I’ve been meaning to write about the best-seller Karyu Shakai, which I am reading, but I have been both busy and lazy. While eating kappa maki last night in front of the television (I tragically don’t eat fish), I watched a short news special about the “Downwardly Mobile Generation.” One guy lived in a house with no heat, read manga all day, and ate one meal daily from leftovers at his job at Mister Donuts. Another guy lived an equal boring life — but with a girlfriend! The main point of the story was that these kids have no dreams of upward mobility or money (although they all seem to want to become famous), but are extremely satisfied with living on $20K a year.
The happiness factor is the interesting twist to this rise in class consciousness. Middle-class kids are indeed dropping out of the rigid employment system, living a comfortable, inexpensive lifestyle, and identifying themselves as “lower class,” but they are far from angry about their diminished position. Maybe there’s a bit of low-rent chic, but the freeter class is much less angry at the system than those yellow-collar workers at the bottom levels of the system itself.
This puts most social commentators in a conundrum: There are practical implications for the freeters’ actions (no tax revenue, low birth rate, rise in income disparity), but they’re apparently happy — so it’s hard to really dig into them. Japan is no more superficial than the United States — Confucianism is as anti-money as the original Christianity. Often, the market becomes an ersatz measure for social propriety, but no one is going to yell at these kids for not going after the gold. And very few have the chutzpah to give them an extended lecture on familial responsibility in this day and age.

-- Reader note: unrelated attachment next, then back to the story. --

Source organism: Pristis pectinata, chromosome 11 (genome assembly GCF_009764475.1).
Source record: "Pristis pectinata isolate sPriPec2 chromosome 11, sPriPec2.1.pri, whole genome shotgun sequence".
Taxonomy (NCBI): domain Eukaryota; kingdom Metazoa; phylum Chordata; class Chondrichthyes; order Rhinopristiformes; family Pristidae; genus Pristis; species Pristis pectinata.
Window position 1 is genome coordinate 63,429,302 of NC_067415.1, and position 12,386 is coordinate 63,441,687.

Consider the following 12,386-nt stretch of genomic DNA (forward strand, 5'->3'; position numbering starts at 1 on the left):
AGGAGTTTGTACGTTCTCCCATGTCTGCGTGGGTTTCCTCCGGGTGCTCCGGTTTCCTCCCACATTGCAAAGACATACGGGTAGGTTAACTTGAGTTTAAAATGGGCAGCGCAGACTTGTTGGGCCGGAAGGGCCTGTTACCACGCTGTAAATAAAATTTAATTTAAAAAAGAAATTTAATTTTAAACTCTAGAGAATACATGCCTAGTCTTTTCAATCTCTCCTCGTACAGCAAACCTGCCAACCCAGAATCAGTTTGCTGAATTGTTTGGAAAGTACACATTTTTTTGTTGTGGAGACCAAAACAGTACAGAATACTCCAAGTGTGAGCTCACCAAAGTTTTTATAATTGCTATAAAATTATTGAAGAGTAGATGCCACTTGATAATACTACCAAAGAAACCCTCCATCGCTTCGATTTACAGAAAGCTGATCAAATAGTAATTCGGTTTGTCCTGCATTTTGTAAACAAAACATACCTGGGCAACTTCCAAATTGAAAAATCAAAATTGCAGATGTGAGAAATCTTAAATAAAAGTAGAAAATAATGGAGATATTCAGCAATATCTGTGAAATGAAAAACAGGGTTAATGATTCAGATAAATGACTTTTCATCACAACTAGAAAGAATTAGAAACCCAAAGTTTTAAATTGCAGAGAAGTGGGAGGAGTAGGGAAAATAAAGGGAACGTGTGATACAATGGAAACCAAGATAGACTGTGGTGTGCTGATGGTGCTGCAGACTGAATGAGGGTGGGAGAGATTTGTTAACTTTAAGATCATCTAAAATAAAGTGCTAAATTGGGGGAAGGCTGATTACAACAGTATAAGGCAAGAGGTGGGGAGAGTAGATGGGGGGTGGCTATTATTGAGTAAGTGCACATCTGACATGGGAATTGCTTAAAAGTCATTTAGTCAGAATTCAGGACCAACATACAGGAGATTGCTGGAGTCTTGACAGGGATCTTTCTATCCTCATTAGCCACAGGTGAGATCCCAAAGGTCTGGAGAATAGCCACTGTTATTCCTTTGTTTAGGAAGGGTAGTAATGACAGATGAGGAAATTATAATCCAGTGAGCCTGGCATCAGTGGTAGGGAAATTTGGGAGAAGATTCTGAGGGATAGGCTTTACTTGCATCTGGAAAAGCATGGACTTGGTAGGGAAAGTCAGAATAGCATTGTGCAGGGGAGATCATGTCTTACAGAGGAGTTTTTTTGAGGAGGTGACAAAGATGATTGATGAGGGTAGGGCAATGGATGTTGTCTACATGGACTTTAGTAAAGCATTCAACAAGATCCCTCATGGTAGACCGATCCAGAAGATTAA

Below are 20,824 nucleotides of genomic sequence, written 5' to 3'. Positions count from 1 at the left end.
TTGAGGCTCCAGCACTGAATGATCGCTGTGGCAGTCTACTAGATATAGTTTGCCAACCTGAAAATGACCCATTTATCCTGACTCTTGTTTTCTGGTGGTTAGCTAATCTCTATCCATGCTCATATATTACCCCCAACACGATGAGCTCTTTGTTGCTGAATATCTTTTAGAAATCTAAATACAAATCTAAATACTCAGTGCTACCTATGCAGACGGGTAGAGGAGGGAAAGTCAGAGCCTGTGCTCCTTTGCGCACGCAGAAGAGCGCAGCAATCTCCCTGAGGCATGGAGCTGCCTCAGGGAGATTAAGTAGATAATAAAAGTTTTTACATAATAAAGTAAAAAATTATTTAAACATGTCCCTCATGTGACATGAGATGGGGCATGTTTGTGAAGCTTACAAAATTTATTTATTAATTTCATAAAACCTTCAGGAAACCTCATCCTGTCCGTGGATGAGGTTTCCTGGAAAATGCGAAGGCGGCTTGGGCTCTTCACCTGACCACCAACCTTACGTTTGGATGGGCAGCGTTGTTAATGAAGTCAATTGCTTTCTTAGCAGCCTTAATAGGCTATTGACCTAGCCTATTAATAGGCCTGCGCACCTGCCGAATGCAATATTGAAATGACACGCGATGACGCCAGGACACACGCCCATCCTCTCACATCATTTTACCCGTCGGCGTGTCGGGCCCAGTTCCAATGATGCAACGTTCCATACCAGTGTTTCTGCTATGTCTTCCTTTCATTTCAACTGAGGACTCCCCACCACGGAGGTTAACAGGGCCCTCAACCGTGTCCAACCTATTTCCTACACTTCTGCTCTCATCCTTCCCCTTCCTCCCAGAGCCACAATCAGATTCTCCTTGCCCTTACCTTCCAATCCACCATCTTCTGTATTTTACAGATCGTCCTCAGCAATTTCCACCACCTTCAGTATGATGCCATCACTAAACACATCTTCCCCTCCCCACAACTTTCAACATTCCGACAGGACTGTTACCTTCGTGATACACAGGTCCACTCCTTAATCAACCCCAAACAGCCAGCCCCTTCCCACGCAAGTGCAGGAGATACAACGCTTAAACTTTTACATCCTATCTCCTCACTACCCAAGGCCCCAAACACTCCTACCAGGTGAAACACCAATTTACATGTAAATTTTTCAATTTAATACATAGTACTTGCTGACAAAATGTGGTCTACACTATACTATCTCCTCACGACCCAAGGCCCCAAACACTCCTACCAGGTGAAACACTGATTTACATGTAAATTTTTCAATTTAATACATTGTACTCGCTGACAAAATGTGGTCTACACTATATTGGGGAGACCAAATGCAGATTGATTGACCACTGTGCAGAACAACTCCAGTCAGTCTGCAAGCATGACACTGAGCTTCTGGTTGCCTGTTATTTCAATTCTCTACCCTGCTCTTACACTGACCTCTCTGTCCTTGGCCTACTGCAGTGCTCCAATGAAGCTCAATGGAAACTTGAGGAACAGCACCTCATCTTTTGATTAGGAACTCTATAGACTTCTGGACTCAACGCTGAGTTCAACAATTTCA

But here’s where my perverse sense of conspiratorial over-analysis kicks in: The future structure of global capitalism needs fewer and fewer people to actually man the posts at the white-collar firms, and this will result in an overwhelmingly large amount of people kicked out of the economic system. In the United States, the lower classes are angrier and angrier about their loss of stature and respectable employment, and while they may not be channeling their anger into the right places (Down with Gay Cowboys!), no one is actually happy to work at McDonalds to support their punk band. In Japan, they have found the perfect solution to the natural bifurcation of labor in 21st century capitalism. The trade offs for money are so high that you have a large section of population voluntarily dropping out and feeling relieved to be out of the rat race.
Perhaps this “happiness” of the lower classes is only a myth to protect the hegemony, but at the worm’s eye view, the story seems to check out. Everyone wins: The system no longer has to pay the masses decent wages, and the masses feel lucky to have so much free time.